By Hans Walltin, Walltin Building Control.
When planning climate control, i.e. heating and cooling, for different rooms, such as kitchens, living rooms, bedrooms and bathrooms, one problem that could easily occur is an unevenness in temperature between rooms with different functions and characteristics. For example, the kitchen may have very warm cooking areas, whilst the living room may have large glass windows and doors to let the sun in.
Consequently, a number of questions arise:
Is it important to consider the placement of thermostats/sensors?
Is there anything special you need to keep in mind given the numerous settings in a modern KNX thermostat?
With KNX, it is easy to integrate different sensors and heating/cooling systems for good functionality, so here are some tips on how to avoid some common problems and how to take advantage of the different characteristics of the KNX system.
Start by finding out what type of heating and cooling systems are to be installed. A major advantage of KNX thermostats is that they can handle both heating and cooling, with automatic changeover between the different sequences. This can be set in the ETS thermostat parameters.
Setting Temperature Control
If you are unsure of how to set the temperature control, good help can be found in the parameter settings. This will give you basic settings for different control modes and different types of heating and cooling systems. Use these recommendations and you will get the climate regulation going fairly quickly, which you will be able to fine-tune later in the project.
You can choose to use PI controller/2-point control as well as various heating systems such as underfloor heating, radiators, fan convectors, etc. In most cases, PI (Proportional Integral) control is used as it offers steady and comfortable adjustment as well as economical operation.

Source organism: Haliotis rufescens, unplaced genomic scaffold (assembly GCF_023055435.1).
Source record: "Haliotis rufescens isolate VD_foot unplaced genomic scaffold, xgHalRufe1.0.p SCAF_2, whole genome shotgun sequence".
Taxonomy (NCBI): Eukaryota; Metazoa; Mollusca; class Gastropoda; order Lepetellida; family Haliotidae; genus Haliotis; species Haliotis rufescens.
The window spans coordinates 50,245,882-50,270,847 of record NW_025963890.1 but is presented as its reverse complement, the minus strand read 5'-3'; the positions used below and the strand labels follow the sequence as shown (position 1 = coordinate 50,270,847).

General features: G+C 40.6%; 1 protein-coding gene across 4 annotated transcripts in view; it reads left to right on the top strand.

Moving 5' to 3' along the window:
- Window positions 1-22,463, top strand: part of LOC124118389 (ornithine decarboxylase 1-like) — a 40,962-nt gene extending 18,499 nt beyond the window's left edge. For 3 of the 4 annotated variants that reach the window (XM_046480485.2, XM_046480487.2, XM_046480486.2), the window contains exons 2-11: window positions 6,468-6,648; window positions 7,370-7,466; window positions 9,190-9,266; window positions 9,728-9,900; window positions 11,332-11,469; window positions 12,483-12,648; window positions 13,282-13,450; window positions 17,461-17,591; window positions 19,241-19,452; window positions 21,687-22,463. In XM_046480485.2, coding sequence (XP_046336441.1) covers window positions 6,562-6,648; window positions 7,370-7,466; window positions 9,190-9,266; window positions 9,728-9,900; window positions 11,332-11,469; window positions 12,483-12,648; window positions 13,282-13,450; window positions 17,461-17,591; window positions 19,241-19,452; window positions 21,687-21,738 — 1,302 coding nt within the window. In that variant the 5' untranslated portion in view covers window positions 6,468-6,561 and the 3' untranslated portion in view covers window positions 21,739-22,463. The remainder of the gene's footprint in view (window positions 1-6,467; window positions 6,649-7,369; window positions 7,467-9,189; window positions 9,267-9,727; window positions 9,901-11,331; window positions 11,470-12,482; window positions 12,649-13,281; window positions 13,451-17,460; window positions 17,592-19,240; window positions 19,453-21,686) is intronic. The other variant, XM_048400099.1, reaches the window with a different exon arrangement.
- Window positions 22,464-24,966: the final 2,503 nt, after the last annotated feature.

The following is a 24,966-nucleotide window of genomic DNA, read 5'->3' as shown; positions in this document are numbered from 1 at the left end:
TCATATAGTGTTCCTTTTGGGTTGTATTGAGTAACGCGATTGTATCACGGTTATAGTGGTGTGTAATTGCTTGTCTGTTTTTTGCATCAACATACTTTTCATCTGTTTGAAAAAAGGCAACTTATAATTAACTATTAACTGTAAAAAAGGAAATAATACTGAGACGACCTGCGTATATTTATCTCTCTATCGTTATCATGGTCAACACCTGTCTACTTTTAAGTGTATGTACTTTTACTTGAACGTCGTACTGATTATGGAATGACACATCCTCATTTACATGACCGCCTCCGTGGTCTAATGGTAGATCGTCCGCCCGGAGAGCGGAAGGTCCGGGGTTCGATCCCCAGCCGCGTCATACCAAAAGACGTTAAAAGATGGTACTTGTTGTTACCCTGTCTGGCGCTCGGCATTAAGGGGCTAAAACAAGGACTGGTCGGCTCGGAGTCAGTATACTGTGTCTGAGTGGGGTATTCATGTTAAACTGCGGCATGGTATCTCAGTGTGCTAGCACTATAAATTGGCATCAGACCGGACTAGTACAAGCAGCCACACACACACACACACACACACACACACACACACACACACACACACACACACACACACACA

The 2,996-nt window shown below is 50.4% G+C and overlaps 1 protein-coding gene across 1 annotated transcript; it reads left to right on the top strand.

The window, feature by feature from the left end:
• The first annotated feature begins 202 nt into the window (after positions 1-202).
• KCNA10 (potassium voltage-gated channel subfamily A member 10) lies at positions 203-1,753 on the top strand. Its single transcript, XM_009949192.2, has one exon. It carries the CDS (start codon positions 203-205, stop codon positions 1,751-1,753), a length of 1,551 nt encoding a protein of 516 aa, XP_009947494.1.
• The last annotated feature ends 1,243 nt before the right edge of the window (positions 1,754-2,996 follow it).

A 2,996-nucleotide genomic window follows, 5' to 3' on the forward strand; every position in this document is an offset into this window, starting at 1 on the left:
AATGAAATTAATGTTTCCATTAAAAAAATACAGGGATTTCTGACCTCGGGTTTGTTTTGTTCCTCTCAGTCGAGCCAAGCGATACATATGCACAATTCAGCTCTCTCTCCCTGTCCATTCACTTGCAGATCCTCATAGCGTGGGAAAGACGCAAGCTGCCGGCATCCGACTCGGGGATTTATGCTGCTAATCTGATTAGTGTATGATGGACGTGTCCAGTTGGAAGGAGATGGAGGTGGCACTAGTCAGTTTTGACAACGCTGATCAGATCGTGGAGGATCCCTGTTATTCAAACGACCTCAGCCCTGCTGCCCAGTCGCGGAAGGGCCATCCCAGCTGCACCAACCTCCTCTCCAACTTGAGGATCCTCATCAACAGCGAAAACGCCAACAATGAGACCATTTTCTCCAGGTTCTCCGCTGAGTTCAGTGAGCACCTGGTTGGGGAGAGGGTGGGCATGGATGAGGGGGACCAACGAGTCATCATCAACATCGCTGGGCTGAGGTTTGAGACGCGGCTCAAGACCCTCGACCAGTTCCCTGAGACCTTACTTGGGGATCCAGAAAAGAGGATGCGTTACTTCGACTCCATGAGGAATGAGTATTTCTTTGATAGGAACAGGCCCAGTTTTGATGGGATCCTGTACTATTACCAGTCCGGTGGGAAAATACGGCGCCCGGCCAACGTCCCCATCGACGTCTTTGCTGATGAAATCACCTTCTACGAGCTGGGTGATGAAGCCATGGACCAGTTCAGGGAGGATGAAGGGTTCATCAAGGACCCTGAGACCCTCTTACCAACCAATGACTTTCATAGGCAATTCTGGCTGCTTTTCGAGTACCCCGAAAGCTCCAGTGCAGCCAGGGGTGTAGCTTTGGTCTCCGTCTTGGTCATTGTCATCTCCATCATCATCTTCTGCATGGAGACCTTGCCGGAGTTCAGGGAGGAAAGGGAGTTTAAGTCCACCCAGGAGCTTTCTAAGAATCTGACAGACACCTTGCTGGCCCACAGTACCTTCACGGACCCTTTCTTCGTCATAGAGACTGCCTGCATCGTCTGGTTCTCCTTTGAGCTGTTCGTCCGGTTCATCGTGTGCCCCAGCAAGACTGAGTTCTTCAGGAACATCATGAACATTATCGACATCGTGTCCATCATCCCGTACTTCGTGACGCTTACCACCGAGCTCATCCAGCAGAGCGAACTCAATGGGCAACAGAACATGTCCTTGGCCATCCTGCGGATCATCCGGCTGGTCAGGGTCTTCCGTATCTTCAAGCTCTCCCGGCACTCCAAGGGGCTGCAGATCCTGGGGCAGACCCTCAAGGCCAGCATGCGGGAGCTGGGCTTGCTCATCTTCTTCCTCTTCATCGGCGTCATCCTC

It is important to place the thermostat in a good position. For example, do not mount it above a radiator, next to an oven or a fireplace, or where the sun will shine on it. If you do, you are likely to have problems with the heating system as its effect will be reduced and the cooling system may even be activated unnecessarily.
Choose a location where the temperature measurement is not affected too much by rapid changes in temperature, preferably at a height of approximately 1 to1.5 metres above the floor.
Types of Control
It is recommended to use heating/cooling actuators that can handle 1-byte control signals, and then the reactor to PWM (Pulse-Width Modulation) control the heating and cooling valve, instead of the thermostat. This also gives a better overview and more accurate diagnosis when you look at the traffic on the bus via the ETS Group monitor or Bus monitor. If you have no actuator for 1-byte handling, select 1-bit instead and let the thermostat handle the PWM control.
For the thermostat to work well, whatever control method, one should calibrate the thermostat’s measured value with the current room temperature, and set the calibration value in the thermostat’s ETS parameters. Be sure to use a measuring instrument which is calibrated by an accredited testing company.
If you want to switch between different setpoints in different rooms in a simple way, depending on the time of day, occupancy etc, it is easy to use the parameter settings’ fixed temperatures for Comfort, Standby and Economy/Night. For example, the Comfort setpoint could be for 21 degrees, the Standby for 19 degrees and the Economy for 17 degrees.
The Comfort Mode is intended for normal use, when there are people in the room. The temperature should be comfortable for the specific user, which of course varies between different individuals.
The Standby Mode is a slightly lower temperature, typically by 2-3 degrees, to save energy, but not too low – the temperature must be able to reach the Comfort temperature fairly quickly if and when someone enters the room again, thanks to automatic changeover using a presence detector.